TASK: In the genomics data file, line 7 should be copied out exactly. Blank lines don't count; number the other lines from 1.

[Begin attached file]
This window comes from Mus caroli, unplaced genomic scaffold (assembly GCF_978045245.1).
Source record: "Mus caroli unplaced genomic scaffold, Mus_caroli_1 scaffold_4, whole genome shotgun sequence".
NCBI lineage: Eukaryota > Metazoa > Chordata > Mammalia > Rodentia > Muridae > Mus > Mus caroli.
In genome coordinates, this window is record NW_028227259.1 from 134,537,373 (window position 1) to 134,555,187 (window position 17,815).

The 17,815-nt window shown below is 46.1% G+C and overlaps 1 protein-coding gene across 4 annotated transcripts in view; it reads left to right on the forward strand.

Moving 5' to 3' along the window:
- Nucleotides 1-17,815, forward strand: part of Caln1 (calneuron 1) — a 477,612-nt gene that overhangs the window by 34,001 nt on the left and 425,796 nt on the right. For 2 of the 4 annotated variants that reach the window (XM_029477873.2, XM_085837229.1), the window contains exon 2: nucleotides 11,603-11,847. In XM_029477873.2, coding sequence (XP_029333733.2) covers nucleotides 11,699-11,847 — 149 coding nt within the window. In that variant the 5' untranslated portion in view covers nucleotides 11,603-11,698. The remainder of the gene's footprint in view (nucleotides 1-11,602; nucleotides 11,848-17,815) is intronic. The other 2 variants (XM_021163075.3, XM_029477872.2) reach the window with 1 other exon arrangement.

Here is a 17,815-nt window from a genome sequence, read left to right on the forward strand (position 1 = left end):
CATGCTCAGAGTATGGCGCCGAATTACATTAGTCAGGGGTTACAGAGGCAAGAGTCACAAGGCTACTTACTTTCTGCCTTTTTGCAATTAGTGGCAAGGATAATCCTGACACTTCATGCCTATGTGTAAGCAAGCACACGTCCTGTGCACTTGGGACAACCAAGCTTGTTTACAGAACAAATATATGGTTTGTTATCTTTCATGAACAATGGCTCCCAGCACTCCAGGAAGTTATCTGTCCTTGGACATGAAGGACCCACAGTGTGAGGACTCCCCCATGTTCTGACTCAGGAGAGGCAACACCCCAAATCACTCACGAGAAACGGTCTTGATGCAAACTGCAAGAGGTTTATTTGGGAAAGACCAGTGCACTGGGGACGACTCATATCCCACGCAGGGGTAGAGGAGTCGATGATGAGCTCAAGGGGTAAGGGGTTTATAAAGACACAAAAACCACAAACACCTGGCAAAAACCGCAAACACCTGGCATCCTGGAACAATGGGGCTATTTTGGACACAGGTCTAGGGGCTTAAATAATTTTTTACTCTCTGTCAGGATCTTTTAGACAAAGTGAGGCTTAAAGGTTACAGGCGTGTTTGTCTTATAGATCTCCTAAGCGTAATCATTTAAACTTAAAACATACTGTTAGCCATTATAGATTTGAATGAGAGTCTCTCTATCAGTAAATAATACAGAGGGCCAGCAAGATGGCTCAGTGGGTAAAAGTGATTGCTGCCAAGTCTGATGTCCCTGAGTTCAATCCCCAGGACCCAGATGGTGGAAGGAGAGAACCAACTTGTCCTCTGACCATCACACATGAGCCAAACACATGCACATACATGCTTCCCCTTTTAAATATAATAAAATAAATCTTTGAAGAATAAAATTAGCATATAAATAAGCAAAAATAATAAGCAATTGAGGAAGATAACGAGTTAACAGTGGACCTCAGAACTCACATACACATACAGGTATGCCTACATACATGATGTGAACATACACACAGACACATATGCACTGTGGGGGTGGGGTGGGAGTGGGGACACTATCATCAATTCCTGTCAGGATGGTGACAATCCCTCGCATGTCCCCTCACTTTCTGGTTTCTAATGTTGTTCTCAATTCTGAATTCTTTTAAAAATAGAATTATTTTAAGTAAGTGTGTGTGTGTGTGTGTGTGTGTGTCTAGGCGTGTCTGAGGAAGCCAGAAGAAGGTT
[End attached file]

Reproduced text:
- Nucleotides 1-17,815, forward strand: part of Caln1 (calneuron 1) — a 477,612-nt gene that overhangs the window by 34,001 nt on the left and 425,796 nt on the right. For 2 of the 4 annotated variants that reach the window (XM_029477873.2, XM_085837229.1), the window contains exon 2: nucleotides 11,603-11,847. In XM_029477873.2, coding sequence (XP_029333733.2) covers nucleotides 11,699-11,847 — 149 coding nt within the window. In that variant the 5' untranslated portion in view covers nucleotides 11,603-11,698. The remainder of the gene's footprint in view (nucleotides 1-11,602; nucleotides 11,848-17,815) is intronic. The other 2 variants (XM_021163075.3, XM_029477872.2) reach the window with 1 other exon arrangement.